Sunday, March 29, 2009

Facebook and privacy

The other day, I left a comment on Kay's post (They Can Do Without My Face) about her concerns over privacy issues on Facebook. Apart from the pros and cons of FB as a social networking site or whether you think it's a waste of time, Kay is not alone in her concerns. As indicated in the video link on her blog, Facebook (and I imagine many similar sites) can pass on the information you disclose to third parties.

While this is a legitimate concern, particularly if you're worried about copyright and use of your pictures, I'm not sure I buy the whole CIA/internet/control/conspiracy aspect that the video implies - and I can be pretty paranoid. Other than a name and verifiable email address, the amount and extent of other information you provide on your profile is up to you. My point being that you control what goes into your account and just how private or not private you keep that profile information.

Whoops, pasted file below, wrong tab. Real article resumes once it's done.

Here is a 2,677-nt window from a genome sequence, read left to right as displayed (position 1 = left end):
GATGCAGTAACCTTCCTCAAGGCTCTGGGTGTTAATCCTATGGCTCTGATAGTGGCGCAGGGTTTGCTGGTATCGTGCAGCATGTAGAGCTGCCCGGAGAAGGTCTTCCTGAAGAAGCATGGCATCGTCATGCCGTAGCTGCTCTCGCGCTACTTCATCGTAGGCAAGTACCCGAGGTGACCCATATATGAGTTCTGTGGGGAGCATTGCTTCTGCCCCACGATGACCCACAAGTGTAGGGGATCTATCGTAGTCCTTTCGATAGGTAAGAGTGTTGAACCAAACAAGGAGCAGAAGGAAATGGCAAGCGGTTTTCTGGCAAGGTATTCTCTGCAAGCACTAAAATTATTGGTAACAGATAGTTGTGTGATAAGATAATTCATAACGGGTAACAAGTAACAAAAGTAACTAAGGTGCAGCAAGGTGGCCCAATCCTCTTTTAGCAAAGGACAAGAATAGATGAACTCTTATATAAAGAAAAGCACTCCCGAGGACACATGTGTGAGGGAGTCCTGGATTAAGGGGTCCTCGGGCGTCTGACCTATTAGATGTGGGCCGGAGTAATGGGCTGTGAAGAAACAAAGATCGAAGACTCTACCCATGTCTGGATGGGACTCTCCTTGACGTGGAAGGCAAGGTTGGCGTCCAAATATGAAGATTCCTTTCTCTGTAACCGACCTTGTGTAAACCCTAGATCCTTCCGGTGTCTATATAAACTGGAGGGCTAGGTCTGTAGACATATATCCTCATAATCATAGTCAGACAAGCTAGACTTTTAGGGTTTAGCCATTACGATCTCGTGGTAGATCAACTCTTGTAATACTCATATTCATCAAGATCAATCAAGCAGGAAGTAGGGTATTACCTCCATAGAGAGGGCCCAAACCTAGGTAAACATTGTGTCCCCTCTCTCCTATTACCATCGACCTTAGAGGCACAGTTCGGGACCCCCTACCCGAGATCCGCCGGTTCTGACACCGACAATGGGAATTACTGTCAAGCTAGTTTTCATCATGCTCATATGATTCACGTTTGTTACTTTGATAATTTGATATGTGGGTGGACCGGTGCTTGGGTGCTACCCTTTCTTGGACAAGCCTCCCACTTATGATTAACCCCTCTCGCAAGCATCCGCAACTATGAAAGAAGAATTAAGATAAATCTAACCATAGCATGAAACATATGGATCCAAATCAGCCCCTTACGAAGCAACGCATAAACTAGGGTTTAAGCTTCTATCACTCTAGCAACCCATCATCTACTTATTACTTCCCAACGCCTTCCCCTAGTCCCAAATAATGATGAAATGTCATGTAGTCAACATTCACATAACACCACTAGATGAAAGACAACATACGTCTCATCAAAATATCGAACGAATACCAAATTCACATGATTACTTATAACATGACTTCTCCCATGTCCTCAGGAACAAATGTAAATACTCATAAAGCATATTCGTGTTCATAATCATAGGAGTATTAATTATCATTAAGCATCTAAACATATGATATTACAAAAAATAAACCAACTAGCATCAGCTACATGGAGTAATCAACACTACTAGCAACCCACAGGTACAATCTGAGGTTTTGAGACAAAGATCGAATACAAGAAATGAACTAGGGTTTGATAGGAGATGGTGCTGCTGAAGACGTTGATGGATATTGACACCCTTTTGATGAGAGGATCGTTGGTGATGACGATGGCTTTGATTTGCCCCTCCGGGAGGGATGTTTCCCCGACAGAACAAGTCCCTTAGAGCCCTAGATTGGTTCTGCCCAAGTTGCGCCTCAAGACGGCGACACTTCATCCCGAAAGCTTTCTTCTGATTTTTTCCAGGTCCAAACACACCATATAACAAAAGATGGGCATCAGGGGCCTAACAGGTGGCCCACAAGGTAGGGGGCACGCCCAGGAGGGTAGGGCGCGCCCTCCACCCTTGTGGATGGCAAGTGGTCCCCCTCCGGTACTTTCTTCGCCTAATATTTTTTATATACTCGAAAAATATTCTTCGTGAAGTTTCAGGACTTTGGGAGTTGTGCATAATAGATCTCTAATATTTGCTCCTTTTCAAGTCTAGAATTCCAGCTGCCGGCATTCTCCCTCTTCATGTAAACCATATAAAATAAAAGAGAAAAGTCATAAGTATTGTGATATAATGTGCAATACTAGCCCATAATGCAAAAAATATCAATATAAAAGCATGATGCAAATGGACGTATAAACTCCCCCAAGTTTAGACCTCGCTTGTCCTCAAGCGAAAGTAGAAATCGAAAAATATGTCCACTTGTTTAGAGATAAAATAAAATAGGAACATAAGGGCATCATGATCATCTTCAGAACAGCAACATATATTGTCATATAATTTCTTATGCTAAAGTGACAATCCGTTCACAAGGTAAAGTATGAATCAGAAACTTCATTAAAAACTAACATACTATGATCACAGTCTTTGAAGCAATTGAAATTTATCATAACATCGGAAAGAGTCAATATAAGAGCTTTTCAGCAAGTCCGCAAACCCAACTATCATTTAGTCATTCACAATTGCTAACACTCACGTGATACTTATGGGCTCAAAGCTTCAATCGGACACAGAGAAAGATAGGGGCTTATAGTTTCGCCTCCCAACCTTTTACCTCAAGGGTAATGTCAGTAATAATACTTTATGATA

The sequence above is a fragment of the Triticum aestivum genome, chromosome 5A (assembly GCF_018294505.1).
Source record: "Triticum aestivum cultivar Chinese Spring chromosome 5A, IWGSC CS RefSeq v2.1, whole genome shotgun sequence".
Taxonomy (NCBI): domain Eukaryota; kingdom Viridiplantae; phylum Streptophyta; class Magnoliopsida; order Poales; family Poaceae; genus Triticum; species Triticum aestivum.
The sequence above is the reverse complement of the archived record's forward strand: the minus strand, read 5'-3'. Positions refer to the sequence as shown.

It helps to remember that Facebook is in the money-making business. They sell ads and information for profit. As one of my sons pointed out, they are a giant demographics mine. They want statistics: your age, where you're from, your political and religious affiliations, your likes and dislikes. They really aren't interested if you post a couple of lines about visiting Aunt Millie on Saturday. They'd much rather you take all those quizzes and polls that tell the third-party stat gurus about your favourite books, movies, music, foods, etc. – in order to sell and target ads.

So, for the most part, I don't care if they know my age, or that my hometown is Vancouver, or that I might be happy living in London. I may get targeted ads pertaining to Vancouver real estate on my sidebar or travel ads about London, but it's not like an invisible hand is going to reach through the monitor and snatch me off to London (although it might be kind of fun).

It also helps to exercise some common sense about what you post and who has access to your postings. If you're silly enough to post semi-nude drunken pictures of yourself from cousin Sal's wedding, and you happen to be a supervisor at a conservative, high-profile company, and somebody shows the picture to your boss, who then passes it onto the president of the company, who decides that you're not the type of person they want to represent the company; then there's no one to blame except yourself.